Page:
Being in the manufacturing sector most of my career...approaching 40 years now, I've come to understand that there are multiple ways of doing things "correctly". As a manufacturing engineer you get a broad-based exposure to many different methods of fixing different things. I just now came back to this thread since my last post. In the meantime, before I read all of the banter, I had decided to install rivet inserts where the exhaust mounting studs were supposed to be. This required drilling 33/64" holes at each of the former stud holes and inserting a collapsible aluminum "round nut" for lack of a better term with a 5/16-18 thread in them. A small hex-head tool in conjunction with a standard hex-head bolt is used to pull or squash the read of the nut toward the bolt head. This in turn mushrooms out the insert like a rivet and firmly secures the insert in the sheet metal. I then used 5/16" hex bolts with washer to secure the hangar brackets. It works quite well and I consider this to be a proper repair. I neglected to take a picture of the insert from the hanger side but I have yet to replace the bumper cover. I'll see if I can get a shot from inside the unibody bumper openings and post it.

As to whether or not I was given incorrect advice... however well-meaning... let's just say that would be open to interpretation @3_07_Sports
 
Being in the manufacturing sector most of my career...approaching 40 years now, I've come to understand that there are multiple ways of doing things "correctly". As a manufacturing engineer you get a broad-based exposure to many different methods of fixing different things. I just now came back to this thread since my last post. In the meantime, before I read all of the banter, I had decided to install rivet inserts where the exhaust mounting studs were supposed to be. This required drilling 33/64" holes at each of the former stud holes and inserting a collapsible aluminum "round nut" for lack of a better term with a 5/16-18 thread in them. A small hex-head tool in conjunction with a standard hex-head bolt is used to pull or squash the read of the nut toward the bolt head. This in turn mushrooms out the insert like a rivet and firmly secures the insert in the sheet metal. I then used 5/16" hex bolts with washer to secure the hangar brackets. It works quite well and I consider this to be a proper repair. I neglected to take a picture of the insert from the hanger side but I have yet to replace the bumper cover. I'll see if I can get a shot from inside the unibody bumper openings and post it.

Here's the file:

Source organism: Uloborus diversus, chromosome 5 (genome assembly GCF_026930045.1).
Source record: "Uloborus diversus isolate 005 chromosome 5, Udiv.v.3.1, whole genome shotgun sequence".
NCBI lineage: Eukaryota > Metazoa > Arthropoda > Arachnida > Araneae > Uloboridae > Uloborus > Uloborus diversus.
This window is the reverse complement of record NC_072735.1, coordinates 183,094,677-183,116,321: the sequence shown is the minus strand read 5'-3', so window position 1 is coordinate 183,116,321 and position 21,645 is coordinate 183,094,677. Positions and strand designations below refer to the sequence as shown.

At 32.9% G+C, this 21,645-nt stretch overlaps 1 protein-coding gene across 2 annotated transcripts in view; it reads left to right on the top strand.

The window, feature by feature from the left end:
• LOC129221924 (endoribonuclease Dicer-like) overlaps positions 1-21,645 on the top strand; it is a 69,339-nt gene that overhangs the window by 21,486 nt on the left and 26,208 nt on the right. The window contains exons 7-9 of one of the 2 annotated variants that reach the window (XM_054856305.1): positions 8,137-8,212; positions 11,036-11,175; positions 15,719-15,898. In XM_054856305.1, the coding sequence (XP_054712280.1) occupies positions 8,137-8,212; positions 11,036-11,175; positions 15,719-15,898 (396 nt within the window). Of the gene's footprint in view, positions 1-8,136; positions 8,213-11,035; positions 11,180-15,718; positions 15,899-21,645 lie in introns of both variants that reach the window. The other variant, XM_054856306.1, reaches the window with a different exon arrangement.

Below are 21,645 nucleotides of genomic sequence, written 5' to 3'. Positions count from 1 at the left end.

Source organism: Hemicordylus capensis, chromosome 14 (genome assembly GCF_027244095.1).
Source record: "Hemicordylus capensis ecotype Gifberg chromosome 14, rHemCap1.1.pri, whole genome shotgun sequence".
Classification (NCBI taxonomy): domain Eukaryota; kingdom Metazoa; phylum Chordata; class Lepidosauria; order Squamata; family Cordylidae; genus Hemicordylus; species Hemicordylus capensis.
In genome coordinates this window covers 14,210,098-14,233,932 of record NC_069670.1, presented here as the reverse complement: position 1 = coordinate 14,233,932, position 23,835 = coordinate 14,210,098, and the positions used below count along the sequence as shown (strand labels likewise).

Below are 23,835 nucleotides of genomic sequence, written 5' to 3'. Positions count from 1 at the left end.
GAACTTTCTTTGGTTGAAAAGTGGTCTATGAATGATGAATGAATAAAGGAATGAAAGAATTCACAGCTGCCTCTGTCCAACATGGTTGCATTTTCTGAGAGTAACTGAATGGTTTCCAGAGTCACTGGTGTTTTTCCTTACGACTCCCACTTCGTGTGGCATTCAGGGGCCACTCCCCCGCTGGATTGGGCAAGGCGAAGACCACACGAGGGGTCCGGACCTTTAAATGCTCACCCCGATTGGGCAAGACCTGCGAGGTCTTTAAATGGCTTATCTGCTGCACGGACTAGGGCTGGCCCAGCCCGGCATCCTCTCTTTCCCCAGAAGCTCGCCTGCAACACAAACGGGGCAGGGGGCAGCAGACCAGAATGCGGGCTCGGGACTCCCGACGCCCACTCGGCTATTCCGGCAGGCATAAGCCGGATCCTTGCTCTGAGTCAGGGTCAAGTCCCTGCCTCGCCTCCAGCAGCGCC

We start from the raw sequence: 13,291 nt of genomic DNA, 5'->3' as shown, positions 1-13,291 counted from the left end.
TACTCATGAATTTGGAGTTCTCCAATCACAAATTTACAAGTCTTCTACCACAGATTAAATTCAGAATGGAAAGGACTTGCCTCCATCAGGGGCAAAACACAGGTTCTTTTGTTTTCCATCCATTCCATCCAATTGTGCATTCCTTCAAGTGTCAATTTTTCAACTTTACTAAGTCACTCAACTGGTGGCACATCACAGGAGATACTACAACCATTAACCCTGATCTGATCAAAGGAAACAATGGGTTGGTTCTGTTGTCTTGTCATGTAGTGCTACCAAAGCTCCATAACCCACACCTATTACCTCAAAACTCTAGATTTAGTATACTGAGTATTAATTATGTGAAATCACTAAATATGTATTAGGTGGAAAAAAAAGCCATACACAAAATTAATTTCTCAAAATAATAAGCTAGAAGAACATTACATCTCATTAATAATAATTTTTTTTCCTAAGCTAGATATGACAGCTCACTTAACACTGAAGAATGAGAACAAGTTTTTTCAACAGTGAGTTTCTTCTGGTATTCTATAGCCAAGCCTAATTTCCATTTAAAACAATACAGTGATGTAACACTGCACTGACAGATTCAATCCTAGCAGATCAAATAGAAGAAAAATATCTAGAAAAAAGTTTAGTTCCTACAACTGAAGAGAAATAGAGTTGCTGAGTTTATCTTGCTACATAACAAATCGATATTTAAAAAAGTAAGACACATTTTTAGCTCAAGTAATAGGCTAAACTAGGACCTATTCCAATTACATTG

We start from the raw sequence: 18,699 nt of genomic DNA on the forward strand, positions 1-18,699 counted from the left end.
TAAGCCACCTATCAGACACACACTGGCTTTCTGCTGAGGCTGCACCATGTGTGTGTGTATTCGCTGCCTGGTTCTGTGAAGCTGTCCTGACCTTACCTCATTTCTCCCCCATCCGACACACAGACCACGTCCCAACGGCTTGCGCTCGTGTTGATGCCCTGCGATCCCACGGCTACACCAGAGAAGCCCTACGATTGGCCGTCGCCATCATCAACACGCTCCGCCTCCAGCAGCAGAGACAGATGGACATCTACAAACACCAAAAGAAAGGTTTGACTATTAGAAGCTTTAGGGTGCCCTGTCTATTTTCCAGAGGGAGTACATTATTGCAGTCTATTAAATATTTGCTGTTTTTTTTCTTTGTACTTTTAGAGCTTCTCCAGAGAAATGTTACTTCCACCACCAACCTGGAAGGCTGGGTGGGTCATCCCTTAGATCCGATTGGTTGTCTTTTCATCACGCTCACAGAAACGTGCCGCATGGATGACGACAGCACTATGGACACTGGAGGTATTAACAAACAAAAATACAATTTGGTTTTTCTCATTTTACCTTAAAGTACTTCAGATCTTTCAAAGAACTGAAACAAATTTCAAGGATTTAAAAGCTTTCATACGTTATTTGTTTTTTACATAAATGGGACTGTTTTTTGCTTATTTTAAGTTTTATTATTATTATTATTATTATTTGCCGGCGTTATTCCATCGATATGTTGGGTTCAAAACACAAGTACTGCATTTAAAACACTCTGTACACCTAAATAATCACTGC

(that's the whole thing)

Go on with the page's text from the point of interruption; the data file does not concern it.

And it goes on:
As to whether or not I was given incorrect advice... however well-meaning... let's just say that would be open to interpretation @3_07_Sports

If what people were recommending was impossible it would be incorrect advice, but we have pulled off getting the hardware back in place in the factory correct manner. Yeah, it's a little tedious, but in the end it's back together the way it was before I screwed up, which I consider the standard for which is correct. I can't read someone's mind when it comes to their interpretation of the definition of "correct". There are "fixes" on my own car that are simply zipties, but I'm not going to tell people that's correct when I know full well it was a convenient shortcut I made.

By the way, had you removed the exhaust the correct way, slipping out the hangers from the rubber, rather than your interpretation of correct via unbolting the brackets, you would have avoided this issue entirely. I'm not slinging mud saying that(like I said, been there), but that it's an example of why there are correct, or should I say "more correct", ways of doing things, it helps avoid the unforeseen consequences of the path less taken.
 
Last edited:

Similar threads

Back
Top